origins of dirt
From Patrick Reed.
In 2013, after a building a solid life in the bike scene in Austin, TX, I became tired of constantly buying the same bike over and again, so I bought a school bus yellow Pugsley. You know the exact bike. I rode it everywhere, kind of just to have some fun, ride in the ditches beside road bikers, take it on the metro to start conversations, it caught everyone's eye and it was just fun to ride.
Eventually I got the wild notion to take this 40lbs packed down snow bike with 27tpi tires off road to show some mountain bikers a new trail. This trail is down the street from the house and is notoriously difficult in some sections, I wanted to be able to show them my lines and to make sure they didn't get lost in all the windy, poorly marked and on top of itself singletrack.
With some laughs at the trail head, we start our ride through the cactus and begin to descend on the limestone "baby head" rocks. And this trail hugs the Texas hills, so it's up and down, switchbacks, drops, root drops, creek crossings and steep climb combos, it's treacherous but rewarding. I kept losing these guys. The $6k full suspension mtb sitting at home was being eclipsed by a bike I bought to bar hop, climbing, cornering, descending, just generally out-performing this poor carbon beast.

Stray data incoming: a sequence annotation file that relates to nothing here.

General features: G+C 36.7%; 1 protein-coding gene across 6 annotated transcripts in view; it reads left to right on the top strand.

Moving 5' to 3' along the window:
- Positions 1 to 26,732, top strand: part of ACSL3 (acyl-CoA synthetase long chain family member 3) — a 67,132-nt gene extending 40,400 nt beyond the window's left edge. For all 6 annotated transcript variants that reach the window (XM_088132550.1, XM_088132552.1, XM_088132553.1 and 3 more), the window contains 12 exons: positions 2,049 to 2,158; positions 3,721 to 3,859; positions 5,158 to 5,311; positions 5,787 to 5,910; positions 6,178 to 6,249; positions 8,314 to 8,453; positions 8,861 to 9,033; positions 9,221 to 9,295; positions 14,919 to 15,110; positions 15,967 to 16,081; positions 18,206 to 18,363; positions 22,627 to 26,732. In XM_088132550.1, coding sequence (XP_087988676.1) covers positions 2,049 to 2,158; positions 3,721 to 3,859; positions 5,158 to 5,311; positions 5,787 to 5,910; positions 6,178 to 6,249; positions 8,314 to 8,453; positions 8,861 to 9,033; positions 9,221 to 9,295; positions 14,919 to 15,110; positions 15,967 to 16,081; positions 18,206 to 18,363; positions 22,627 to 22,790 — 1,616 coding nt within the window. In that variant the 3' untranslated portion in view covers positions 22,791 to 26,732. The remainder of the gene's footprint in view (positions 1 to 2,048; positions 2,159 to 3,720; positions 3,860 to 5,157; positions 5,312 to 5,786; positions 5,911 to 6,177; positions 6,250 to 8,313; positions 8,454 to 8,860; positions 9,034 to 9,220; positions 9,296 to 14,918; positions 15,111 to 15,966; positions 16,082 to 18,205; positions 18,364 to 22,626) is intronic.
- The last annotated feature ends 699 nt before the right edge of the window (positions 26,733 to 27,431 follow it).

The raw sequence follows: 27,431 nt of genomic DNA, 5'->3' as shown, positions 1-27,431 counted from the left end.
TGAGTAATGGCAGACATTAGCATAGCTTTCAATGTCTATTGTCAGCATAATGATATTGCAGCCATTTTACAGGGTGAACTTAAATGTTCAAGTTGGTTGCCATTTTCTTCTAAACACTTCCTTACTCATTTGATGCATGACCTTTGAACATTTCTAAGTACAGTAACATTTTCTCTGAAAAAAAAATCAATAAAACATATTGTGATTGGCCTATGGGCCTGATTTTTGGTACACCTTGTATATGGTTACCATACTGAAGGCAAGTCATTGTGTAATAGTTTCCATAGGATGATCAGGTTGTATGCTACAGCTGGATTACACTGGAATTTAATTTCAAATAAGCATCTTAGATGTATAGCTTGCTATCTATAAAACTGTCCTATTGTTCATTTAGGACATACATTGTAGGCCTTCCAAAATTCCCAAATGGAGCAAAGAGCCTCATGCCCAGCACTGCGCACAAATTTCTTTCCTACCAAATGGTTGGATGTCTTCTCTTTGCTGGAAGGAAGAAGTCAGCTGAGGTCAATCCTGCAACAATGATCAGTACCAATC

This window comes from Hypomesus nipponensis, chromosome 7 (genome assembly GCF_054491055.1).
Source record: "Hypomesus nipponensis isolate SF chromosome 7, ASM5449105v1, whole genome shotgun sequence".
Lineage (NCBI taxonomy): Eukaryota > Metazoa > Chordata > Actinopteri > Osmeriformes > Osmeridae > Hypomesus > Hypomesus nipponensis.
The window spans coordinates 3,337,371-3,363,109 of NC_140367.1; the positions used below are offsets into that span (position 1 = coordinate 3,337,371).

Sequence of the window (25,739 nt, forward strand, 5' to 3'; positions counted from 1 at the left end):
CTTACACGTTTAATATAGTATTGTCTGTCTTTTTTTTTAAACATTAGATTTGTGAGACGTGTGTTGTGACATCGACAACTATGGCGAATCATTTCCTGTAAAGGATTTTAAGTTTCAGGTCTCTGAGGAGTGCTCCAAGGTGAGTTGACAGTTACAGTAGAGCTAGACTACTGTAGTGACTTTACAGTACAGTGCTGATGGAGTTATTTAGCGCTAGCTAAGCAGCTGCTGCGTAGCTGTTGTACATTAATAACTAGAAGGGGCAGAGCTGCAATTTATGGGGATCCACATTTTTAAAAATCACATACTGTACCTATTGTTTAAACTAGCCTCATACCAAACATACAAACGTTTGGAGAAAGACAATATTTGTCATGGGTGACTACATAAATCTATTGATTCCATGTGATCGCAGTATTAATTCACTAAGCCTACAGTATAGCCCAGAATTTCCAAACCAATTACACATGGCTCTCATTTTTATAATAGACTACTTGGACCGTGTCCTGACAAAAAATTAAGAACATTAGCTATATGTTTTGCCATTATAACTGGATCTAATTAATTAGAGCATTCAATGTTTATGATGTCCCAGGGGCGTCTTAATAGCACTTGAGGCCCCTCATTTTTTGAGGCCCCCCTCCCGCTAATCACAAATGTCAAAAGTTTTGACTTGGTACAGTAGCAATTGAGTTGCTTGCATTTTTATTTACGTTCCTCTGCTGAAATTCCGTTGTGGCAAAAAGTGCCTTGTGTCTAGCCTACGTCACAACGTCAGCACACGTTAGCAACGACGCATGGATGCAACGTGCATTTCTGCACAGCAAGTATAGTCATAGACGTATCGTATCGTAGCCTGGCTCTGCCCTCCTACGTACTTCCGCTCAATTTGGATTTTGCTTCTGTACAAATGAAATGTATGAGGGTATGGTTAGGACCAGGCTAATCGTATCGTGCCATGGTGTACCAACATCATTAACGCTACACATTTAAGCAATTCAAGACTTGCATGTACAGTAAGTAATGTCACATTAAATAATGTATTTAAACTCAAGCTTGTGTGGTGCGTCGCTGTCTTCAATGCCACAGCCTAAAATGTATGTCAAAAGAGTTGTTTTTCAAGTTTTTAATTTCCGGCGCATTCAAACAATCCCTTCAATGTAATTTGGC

Okay. So the full suspension bike literally got dusty, the tires got low and pooled sealant to a full latex disc. Didn't care, I was riding my fat bike.
Not without some changes: handlebars, shorter stem, new saddle, trigger shifters. I had some preferences if I was going to ride this all the time. But I was still riding with tubes and the tires that come on it. I was waiting for ANY tires to become available with 120tpi that I could set up tubeless and really turn this bike on. So I grabbed some, and immediately went about setting up the stock rims ghetto tubeless. Sweet, only took an experienced mechanic 2 hours to set up tubeless (allow the sarcasm to seep through the text here). And I lost less than a pound, and probably only due to the tire upgrade. Not what I was looking for, and the tire/wheel combo was miserable to work on.
So now I look for a carbon tubeless solution. I actually bought two different sets of rims, and I either fought to set up these huge tires or I couldn't get the tire back off of the rim when I needed to, among some other pieces that I'll skip here.
I was frustrated! How did we regress so much with fat bikes? How is technology from the 1970's acceptable for this growing market? How hard is it to make this easy?
Dirt Components was born in 2014 when our group started working on a tubeless carbon rim that made sense for a modern market. We bought everything that was in stock, laced, rode, followed what people had to say about it, what they actually wanted, and created our own over an 18-month period. There was no other reason for it, we just wanted a good product, something that finally made sense. And we named our project after that first realization, my first off-road fat bike ride on a trail called Thumper.
Patrick Reed, President
At Dirt, we've taken on the concept of "unshared success is failure" (borrowed from the peace*love*happiness charity in atx). these are some of the groups we work with, support, spend our money and time on, and are so thankful exist.